I don’t know what I expected when I started playing Palworld. My initial impression was that it was Pokemon with guns. Then, it seemed there could be some crafting elements. With early word out from some of the super early-access players, it was apparent there were heavy survival elements in Palworld. At this point, I was pretty confused.
Before we get into the meat and potatoes here, you may ask, “So what IS Palworld?” The long answer is, you know how people seem to incorporate Pokemon into their everyday lives in Pokemon? Palworld fully realizes that idea, sort of. The short answer is “A survival game with monster-catching elements and many familiar gameplay features.”
Just Pal-ing around
I want to make this review in progress abundantly clear that I do not usually play survival games. My survival pedigree would be Minecraft, Terraria, and, most recently, Lego Fortnite. It is probably essential if you want a good idea of where I’ll be coming from with this.
Palworld starts with the most cliche of cliches. You wake up on a beach after designing your character. Then, the game tells you to punch some trees. So far, I didn’t feel like I was getting too far ahead of myself. After the tree punching, you make a crafting bench and acquire tools.
After punching some trees and crafting a club, I roughed up the local fauna for more materials. The animals in the world are called “Pals,” if the lone survivor I met immediately at the start were to have me believe, they are also bloodthirsty and deadly. I was given this news after chasing down some roly-poly sheep Pals and bludgeoning them unconscious with my club. Spooky!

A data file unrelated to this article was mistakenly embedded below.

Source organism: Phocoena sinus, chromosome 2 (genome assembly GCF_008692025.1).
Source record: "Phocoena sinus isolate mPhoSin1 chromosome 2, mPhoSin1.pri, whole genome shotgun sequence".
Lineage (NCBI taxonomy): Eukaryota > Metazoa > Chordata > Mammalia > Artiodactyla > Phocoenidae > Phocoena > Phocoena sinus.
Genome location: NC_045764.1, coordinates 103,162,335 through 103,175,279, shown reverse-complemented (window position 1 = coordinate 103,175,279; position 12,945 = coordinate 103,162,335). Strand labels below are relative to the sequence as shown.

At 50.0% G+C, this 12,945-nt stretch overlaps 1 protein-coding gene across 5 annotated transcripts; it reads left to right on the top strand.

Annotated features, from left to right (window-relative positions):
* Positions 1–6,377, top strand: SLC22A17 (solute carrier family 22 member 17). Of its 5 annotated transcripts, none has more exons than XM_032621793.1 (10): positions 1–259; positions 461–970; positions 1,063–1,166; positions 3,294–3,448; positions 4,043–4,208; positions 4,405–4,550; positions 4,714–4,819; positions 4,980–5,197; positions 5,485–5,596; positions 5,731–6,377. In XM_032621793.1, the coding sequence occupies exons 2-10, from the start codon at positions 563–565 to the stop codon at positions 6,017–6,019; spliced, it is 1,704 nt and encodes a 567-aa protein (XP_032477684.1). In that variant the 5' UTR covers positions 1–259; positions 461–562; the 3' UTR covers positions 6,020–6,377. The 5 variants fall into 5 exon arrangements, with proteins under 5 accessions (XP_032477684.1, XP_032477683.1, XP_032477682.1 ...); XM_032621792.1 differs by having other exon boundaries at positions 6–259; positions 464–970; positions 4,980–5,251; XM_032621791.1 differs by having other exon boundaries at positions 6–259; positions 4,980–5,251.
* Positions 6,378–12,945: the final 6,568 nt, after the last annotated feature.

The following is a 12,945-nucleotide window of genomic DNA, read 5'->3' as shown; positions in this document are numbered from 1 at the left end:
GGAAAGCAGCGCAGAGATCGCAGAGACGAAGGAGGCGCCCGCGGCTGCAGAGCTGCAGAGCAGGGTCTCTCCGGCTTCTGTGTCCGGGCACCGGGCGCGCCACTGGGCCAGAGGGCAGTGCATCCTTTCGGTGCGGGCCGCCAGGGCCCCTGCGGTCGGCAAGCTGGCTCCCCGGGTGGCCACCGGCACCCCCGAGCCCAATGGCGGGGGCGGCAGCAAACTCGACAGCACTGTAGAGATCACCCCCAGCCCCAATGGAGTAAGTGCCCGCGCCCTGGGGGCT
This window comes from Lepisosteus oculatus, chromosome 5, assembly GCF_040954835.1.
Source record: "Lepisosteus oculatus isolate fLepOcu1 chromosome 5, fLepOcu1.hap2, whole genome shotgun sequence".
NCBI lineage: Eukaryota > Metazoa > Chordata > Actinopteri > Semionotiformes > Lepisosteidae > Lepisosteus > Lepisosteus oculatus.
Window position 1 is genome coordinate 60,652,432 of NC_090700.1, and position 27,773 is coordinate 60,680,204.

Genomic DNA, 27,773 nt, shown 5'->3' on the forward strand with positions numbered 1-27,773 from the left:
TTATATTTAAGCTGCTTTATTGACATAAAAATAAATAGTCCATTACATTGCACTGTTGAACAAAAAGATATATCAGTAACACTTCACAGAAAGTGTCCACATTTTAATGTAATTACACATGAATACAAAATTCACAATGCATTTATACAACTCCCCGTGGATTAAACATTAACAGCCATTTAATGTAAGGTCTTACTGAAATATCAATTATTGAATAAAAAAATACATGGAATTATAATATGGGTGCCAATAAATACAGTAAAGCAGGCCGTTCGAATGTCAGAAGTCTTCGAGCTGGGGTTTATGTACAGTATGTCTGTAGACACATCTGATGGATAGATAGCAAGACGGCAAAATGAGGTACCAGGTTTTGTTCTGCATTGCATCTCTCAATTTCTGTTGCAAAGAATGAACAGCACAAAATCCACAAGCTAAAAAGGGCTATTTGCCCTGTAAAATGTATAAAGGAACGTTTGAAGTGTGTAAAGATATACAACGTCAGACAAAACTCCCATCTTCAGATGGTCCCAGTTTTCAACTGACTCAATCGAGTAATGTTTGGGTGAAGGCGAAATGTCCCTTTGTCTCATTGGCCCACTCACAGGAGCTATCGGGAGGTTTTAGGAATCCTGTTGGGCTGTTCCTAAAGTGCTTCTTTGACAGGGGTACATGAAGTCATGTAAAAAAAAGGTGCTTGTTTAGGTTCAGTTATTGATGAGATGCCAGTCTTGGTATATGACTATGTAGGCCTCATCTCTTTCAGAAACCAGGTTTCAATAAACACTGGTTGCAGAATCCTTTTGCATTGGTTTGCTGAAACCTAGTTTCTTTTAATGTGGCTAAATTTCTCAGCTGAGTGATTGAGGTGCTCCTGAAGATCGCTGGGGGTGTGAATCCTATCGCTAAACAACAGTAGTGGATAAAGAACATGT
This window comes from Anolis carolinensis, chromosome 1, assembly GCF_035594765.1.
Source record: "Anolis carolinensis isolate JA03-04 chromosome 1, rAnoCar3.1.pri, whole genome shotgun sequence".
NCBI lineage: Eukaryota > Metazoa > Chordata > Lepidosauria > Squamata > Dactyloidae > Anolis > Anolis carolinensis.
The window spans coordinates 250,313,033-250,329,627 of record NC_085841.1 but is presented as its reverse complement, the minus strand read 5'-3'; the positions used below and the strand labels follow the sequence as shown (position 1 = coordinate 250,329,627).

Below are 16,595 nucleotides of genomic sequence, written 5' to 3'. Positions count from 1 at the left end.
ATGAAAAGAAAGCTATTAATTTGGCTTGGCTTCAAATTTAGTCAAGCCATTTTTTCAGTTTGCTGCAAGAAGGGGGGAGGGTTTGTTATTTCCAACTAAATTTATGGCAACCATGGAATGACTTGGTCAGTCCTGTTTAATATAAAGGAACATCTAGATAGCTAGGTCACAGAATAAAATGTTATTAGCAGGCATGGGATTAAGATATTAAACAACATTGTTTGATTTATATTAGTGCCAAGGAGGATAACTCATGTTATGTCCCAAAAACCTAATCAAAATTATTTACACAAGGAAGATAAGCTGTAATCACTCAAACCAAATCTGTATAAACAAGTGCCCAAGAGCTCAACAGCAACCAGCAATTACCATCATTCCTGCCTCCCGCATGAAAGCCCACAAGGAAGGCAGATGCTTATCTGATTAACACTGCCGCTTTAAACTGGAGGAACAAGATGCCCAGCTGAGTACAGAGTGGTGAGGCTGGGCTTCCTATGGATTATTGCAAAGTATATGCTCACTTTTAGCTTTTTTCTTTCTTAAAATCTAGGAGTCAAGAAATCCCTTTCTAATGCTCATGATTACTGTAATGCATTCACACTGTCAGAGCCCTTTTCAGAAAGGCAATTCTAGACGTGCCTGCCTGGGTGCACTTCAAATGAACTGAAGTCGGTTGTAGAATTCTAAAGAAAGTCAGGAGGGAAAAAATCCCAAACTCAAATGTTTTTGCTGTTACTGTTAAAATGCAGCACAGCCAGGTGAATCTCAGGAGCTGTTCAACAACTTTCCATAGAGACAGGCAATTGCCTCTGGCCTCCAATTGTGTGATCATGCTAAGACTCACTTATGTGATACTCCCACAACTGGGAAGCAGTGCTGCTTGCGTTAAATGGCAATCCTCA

The more materials I gather, the more levels I earn. I earned technology points when I leveled up, allowing me to unlock new tools and crafting options. I found a few Pal spheres and also learned to craft them. Instead of bludgeoning the Pals into oblivion, I could maim them severely and then capture them with a Pal sphere. At this point, they work for me!
Blood, Toil, Tears, and Sweat, Maybe?
I was asked to build a Palboard when I captured a few Pals. This serves as the central hub at your base. I placed mine against a mountain wall over a cliff and got to work on constructing a shelter. This functioned well, except I had to make everything manually. I was a little disappointed because the trailers and even the game’s tooltips gave me the impression that I could source the work for my Pals. However, I couldn't find them even when assigned to my base. I decided to build up my gear and adventure a bit instead.
I quickly learned that there were some Pals out there that were much harder to deal with. If I got defeated, my character dropped all their gear, and I was forced back to a spawn point, naked as the day I washed up on the shore. Then, it’s a trek back to get my gear and weigh my options. I repeated this process enough times that it was time to bring my loot back to camp.
At this point, I’d been playing for a few hours and allegedly had a handful of dispatched Pals at my camp. I still hadn’t seen them, and I’d just built a plot to grow berries. I figured something was wrong. Right as I was starting to get frustrated, I saw it. Alerts in the mountain that said my Pals were hungry. My Pals were being dropped into the mountain walls and just stuck. That wouldn’t do.
I Had to Remind Myself This Is Early Access